Synopses & Reviews
What is the difference between choking and panicking? Why are there dozens of varieties of mustard-but only one variety of ketchup? What do football players teach us about how to hire teachers? What does hair dye tell us about the history of the 20th century?
In the past decade, Malcolm Gladwell has written three books that have radically changed how we understand our world and ourselves: The Tipping Point; Blink; and Outliers. Now, in What the Dog Saw, he brings together, for the first time, the best of his writing from The New Yorker over the same period.
Here is the bittersweet tale of the inventor of the birth control pill, and the dazzling inventions of the pasta sauce pioneer Howard Moscowitz. Gladwell sits with Ron Popeil, the king of the American kitchen, as he sells rotisserie ovens, and divines the secrets of Cesar Millan, the dog whisperer who can calm savage animals with the touch of his hand. He explores intelligence tests and ethnic profiling and hindsight bias and why it was that everyone in Silicon Valley once tripped over themselves to hire the same college graduate.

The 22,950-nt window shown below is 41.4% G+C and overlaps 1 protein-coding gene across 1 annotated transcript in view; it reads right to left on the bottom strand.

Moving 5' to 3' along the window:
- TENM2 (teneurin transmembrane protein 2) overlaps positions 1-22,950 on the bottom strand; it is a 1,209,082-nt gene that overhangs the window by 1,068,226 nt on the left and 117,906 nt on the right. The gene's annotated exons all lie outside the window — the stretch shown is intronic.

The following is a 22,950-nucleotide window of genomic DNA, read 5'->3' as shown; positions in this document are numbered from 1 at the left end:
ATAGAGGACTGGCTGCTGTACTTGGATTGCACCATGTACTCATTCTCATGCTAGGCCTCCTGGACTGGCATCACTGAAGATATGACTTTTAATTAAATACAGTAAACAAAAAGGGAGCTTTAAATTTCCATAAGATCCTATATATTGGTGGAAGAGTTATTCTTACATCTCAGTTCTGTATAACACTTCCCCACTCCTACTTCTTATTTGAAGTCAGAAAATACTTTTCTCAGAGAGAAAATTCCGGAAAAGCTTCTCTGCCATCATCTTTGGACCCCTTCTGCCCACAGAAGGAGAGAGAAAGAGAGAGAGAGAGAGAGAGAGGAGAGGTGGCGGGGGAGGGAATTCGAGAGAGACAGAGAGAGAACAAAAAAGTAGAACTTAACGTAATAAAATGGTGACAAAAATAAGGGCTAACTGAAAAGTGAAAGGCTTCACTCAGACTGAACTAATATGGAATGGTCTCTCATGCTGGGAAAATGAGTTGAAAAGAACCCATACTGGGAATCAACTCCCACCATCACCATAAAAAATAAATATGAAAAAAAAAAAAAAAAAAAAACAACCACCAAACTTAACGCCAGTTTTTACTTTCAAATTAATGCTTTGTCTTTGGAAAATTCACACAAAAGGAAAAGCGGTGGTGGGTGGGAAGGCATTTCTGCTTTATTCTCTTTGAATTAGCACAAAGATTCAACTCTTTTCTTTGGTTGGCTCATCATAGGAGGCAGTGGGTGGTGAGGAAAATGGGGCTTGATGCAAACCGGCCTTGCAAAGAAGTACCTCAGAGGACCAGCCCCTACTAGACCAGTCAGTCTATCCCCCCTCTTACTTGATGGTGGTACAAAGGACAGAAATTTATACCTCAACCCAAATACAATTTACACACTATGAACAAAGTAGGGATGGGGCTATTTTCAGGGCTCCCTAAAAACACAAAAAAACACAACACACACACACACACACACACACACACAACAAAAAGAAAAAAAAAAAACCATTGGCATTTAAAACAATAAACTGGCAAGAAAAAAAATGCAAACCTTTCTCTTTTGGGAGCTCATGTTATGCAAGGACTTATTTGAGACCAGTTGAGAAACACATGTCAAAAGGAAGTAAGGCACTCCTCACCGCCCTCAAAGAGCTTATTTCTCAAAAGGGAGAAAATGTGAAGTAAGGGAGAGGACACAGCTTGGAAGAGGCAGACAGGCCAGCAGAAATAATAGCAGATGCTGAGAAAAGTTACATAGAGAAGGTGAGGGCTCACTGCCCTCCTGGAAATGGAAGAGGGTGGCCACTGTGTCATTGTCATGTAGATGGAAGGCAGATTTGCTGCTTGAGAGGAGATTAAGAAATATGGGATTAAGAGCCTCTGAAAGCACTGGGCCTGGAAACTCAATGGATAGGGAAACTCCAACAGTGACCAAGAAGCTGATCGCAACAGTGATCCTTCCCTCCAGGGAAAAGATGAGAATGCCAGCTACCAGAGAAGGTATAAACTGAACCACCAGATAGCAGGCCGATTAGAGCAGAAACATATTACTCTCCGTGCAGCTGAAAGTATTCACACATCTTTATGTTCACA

Good writing, Gladwell says in his preface, does not succeed or fail on the strength of its ability to persuade. It succeeds or fails on the strength of its ability to engage you, to make you think, to give you a glimpse into someone else's head. What the Dog Saw is yet another example of the buoyant spirit and unflagging curiosity that have made Malcolm Gladwell our most brilliant investigator of the hidden extraordinary.